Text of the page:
Following the spirited discussion of George Baxt and his novel A Queer Kind of Death, I have created an entry for the author on Wikipedia after discovering, to my great surprise, that there was none. It’s a bit bare-bones at the moment and I would be grateful for any and all comments, positive and negative, to help update it. Baxt was both a novelist, short story writer and a screenwriter and I hope to cover at least some of his output in the weeks to come, starting with the next two books in the Pharoah Love series. I also plan to look at some of his movies, such as the gritty heist thriller Payroll (1961), which followed on from a an earlier collaboration with director Sidney Hayers which showed his taste for the macabre and produced Circus of Horrors (1960), which though marketed as a horror movie is really a black thriller with some decidedly perverse touches.
Baxt was a fairly prolific author but for the most part it would seem that literary criticism has centred on the pre-Stonewall breakthrough in the 1960s on his Pharoah Love series, about a super-cool gay black detective, and his series of thirteen celebrity sleuth novels which seem to build on the work already begun in this area by Stuart Kaminsky. Along with the Love series I also plan to look at some of his celebrity mysteries, starting with his first, The Dorothy Parker Murder Case (1984).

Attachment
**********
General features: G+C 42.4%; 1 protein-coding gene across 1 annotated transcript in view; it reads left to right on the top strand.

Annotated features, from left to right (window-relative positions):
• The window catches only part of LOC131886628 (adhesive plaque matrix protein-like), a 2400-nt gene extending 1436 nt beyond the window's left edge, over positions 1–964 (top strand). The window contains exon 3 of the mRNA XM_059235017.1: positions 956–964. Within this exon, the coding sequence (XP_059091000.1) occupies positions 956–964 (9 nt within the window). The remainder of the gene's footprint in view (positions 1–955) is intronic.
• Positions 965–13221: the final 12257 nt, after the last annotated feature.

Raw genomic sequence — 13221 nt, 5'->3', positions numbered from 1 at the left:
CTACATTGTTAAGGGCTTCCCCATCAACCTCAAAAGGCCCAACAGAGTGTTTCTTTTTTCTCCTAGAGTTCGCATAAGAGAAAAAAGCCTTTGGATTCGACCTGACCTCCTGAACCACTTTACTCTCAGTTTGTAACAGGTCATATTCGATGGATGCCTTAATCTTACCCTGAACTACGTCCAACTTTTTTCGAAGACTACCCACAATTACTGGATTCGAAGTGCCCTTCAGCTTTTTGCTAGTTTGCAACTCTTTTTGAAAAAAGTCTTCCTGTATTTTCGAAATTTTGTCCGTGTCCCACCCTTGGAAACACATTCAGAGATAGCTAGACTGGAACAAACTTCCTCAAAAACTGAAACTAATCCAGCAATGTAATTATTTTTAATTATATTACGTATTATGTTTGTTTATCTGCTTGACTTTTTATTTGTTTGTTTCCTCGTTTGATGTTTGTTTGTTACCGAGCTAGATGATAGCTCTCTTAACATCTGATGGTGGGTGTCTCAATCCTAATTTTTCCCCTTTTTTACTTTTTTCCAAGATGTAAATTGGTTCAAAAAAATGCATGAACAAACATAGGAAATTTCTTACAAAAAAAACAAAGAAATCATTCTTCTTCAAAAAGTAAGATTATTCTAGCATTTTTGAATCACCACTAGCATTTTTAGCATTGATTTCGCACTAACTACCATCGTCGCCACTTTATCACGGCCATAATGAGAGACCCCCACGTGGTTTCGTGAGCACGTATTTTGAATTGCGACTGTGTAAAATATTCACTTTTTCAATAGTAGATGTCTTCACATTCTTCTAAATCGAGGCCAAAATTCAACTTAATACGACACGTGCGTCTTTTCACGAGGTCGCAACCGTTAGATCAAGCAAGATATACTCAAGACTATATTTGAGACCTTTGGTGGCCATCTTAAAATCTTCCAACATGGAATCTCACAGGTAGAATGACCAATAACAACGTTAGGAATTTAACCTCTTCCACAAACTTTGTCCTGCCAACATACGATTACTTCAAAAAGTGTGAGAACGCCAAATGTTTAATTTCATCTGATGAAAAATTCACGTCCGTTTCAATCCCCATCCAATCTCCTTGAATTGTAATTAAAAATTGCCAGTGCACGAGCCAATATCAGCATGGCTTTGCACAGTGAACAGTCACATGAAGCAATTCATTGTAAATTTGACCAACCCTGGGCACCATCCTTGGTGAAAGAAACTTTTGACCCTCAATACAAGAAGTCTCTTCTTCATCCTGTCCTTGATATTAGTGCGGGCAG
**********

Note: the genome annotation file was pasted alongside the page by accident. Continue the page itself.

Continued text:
I would however not be truly doing my duty in looking at the world of Baxt without pointing potentially interested readers to the new At the Scene of the Crime blog, which provides highly enthusiastic and detailed critiques of classic detective stories and which I highly recommend. Patrick began the blog following his posting on YouTube of sustained piece of criticism/invective aimed at one of Baxt’s lesser-known novels, The Affair at Royalties (1971).
It is 23 minutes of burning, flaming irritation at the perceived failures of Baxt’s book and Patrick’s comments are simultaneously amusing and devastating – it’s a bruising experience, but an enlightening and hilarious one. It would seem that Baxt is one of those writers which, whether you think his work good or bad, it is very hard to be completely indifferent too. I include it below, for your delectation – I have not read the book in question, and after some of the Patrick’s comments, I have to admit, it’s not exactly jumped to the top of the list!